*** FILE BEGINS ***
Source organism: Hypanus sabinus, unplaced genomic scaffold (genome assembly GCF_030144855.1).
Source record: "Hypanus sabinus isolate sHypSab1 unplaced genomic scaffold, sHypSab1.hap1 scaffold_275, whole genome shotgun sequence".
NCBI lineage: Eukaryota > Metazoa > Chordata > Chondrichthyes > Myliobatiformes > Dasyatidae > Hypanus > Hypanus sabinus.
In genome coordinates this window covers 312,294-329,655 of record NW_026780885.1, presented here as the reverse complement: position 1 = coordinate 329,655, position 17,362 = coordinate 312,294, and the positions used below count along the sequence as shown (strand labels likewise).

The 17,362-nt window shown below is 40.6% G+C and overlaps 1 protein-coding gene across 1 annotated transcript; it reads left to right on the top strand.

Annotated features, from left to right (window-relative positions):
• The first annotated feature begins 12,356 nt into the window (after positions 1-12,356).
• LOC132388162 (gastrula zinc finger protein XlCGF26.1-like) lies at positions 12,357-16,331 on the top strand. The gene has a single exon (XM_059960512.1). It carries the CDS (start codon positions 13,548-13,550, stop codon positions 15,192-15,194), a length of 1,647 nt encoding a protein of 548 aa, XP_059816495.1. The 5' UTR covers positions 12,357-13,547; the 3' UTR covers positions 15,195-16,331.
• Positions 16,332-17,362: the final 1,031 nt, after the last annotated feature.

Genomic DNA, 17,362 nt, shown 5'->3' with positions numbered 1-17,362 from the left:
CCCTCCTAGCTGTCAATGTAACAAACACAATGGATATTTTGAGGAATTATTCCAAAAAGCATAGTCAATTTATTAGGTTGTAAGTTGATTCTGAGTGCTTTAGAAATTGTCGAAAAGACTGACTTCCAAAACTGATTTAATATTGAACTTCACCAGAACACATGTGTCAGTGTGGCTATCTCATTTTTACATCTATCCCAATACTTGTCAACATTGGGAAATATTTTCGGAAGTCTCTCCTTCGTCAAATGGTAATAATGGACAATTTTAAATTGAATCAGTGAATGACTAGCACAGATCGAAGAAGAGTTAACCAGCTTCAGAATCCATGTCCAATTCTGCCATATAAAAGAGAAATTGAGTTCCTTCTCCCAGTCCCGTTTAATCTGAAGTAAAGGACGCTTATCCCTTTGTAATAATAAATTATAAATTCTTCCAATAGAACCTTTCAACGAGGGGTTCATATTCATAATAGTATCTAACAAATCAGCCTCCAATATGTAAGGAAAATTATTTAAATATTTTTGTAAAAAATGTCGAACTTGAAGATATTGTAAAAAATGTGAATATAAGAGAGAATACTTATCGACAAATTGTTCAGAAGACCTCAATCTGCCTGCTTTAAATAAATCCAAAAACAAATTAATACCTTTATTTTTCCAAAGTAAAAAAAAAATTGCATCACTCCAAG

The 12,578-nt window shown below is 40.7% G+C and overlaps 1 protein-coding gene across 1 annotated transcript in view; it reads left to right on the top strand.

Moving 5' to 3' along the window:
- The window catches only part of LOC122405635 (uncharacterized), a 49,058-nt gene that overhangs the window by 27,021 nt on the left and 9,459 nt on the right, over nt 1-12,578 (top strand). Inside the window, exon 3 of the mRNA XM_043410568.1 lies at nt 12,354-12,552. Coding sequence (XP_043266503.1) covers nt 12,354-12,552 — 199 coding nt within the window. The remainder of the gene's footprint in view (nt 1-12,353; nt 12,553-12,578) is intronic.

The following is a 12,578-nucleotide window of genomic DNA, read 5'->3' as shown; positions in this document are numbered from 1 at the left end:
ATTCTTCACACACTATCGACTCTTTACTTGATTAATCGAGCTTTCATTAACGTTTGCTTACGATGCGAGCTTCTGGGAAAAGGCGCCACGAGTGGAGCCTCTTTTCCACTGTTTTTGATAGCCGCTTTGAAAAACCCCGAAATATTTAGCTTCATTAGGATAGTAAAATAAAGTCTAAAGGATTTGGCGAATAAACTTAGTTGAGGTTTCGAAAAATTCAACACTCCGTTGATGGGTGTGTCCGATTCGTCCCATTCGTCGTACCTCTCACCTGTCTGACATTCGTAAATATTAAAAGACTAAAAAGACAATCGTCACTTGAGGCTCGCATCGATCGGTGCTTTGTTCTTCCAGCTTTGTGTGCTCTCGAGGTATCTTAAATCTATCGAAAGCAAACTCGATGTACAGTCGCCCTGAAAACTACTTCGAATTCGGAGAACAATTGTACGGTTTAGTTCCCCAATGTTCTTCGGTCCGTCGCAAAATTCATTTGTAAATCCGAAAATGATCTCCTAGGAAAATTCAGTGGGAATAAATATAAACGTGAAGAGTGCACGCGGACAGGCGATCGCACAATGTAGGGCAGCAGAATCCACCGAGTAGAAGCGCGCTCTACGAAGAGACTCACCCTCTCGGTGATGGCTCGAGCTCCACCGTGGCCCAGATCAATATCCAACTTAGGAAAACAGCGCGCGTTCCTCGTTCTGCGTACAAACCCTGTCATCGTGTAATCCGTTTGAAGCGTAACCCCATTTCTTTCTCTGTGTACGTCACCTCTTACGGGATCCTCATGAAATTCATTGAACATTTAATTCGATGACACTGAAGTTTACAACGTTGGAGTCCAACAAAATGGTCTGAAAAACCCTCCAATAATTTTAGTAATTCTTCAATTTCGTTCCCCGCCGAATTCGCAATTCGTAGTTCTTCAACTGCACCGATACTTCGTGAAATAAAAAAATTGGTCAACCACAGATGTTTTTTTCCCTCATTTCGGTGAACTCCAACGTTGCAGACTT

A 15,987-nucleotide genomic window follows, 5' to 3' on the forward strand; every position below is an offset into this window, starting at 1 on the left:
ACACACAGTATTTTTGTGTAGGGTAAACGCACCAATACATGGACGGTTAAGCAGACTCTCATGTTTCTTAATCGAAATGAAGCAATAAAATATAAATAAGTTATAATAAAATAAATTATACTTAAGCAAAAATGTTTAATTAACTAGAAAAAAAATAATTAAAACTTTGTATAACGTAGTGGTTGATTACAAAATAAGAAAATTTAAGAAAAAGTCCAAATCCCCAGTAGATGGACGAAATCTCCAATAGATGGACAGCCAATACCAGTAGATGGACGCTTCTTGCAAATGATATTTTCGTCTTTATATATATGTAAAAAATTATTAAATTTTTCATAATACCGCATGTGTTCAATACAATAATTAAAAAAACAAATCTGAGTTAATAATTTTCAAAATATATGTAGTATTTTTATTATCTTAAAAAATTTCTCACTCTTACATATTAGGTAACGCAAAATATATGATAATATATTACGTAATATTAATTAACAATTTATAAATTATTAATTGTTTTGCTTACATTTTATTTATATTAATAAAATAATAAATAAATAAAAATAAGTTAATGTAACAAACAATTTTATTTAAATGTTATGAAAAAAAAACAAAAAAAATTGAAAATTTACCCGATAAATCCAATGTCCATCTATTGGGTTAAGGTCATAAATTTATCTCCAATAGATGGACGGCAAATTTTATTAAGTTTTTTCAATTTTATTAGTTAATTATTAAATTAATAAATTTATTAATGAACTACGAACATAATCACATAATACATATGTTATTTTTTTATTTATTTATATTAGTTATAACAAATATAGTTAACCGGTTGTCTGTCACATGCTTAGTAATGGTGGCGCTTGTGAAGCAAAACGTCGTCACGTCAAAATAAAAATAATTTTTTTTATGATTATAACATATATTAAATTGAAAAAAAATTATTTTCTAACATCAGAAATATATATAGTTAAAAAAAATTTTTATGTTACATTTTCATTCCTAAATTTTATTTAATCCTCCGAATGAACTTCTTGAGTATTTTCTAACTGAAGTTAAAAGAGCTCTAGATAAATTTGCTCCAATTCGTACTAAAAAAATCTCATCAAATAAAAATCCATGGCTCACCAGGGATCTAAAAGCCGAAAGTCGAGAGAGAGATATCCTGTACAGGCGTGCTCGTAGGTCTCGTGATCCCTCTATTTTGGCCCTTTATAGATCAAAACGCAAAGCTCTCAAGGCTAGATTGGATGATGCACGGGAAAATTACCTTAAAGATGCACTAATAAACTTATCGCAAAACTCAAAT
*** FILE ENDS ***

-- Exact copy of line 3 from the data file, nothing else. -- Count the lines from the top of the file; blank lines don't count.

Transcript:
NCBI lineage: Eukaryota > Metazoa > Chordata > Chondrichthyes > Myliobatiformes > Dasyatidae > Hypanus > Hypanus sabinus.